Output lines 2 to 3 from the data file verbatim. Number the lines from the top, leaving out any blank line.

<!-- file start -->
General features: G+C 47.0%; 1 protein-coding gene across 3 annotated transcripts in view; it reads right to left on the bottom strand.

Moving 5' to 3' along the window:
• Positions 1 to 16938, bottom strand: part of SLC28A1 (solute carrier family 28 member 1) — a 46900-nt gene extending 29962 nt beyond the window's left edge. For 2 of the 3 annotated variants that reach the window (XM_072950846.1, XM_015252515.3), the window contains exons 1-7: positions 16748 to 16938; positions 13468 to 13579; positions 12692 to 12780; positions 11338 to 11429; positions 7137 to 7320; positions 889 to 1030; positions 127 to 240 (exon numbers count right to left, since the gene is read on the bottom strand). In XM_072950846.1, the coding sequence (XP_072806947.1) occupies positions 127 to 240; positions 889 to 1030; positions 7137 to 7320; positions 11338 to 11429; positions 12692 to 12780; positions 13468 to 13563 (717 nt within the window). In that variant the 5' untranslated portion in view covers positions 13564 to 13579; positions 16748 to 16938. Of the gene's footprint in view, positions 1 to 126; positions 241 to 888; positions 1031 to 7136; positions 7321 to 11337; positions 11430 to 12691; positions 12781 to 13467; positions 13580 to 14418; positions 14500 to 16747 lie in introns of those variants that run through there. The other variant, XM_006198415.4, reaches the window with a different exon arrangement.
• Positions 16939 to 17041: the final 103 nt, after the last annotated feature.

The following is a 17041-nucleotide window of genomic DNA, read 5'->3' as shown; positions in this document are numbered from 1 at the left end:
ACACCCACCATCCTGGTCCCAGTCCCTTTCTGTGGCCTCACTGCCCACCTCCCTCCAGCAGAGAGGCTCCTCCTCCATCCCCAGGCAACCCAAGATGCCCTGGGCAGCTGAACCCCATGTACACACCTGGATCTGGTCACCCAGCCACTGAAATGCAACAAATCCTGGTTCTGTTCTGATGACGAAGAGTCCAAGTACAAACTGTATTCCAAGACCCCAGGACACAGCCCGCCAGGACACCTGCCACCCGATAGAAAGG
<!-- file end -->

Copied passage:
Moving 5' to 3' along the window:
• Positions 1 to 16938, bottom strand: part of SLC28A1 (solute carrier family 28 member 1) — a 46900-nt gene extending 29962 nt beyond the window's left edge. For 2 of the 3 annotated variants that reach the window (XM_072950846.1, XM_015252515.3), the window contains exons 1-7: positions 16748 to 16938; positions 13468 to 13579; positions 12692 to 12780; positions 11338 to 11429; positions 7137 to 7320; positions 889 to 1030; positions 127 to 240 (exon numbers count right to left, since the gene is read on the bottom strand). In XM_072950846.1, the coding sequence (XP_072806947.1) occupies positions 127 to 240; positions 889 to 1030; positions 7137 to 7320; positions 11338 to 11429; positions 12692 to 12780; positions 13468 to 13563 (717 nt within the window). In that variant the 5' untranslated portion in view covers positions 13564 to 13579; positions 16748 to 16938. Of the gene's footprint in view, positions 1 to 126; positions 241 to 888; positions 1031 to 7136; positions 7321 to 11337; positions 11430 to 12691; positions 12781 to 13467; positions 13580 to 14418; positions 14500 to 16747 lie in introns of those variants that run through there. The other variant, XM_006198415.4, reaches the window with a different exon arrangement.